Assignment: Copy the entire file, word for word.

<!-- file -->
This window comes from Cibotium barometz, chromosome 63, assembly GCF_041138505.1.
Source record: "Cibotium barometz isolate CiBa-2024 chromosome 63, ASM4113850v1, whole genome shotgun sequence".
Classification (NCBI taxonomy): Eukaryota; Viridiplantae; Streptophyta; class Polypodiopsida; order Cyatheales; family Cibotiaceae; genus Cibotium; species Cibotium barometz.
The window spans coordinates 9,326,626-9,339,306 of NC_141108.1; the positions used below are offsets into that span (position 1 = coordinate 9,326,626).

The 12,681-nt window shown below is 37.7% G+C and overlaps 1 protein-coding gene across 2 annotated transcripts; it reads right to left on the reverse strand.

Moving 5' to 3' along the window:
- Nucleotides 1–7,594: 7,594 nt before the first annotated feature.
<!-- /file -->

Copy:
This window comes from Cibotium barometz, chromosome 63, assembly GCF_041138505.1.
Source record: "Cibotium barometz isolate CiBa-2024 chromosome 63, ASM4113850v1, whole genome shotgun sequence".
Classification (NCBI taxonomy): Eukaryota; Viridiplantae; Streptophyta; class Polypodiopsida; order Cyatheales; family Cibotiaceae; genus Cibotium; species Cibotium barometz.
The window spans coordinates 9,326,626-9,339,306 of NC_141108.1; the positions used below are offsets into that span (position 1 = coordinate 9,326,626).

The 12,681-nt window shown below is 37.7% G+C and overlaps 1 protein-coding gene across 2 annotated transcripts; it reads right to left on the reverse strand.

Moving 5' to 3' along the window:
- Nucleotides 1–7,594: 7,594 nt before the first annotated feature.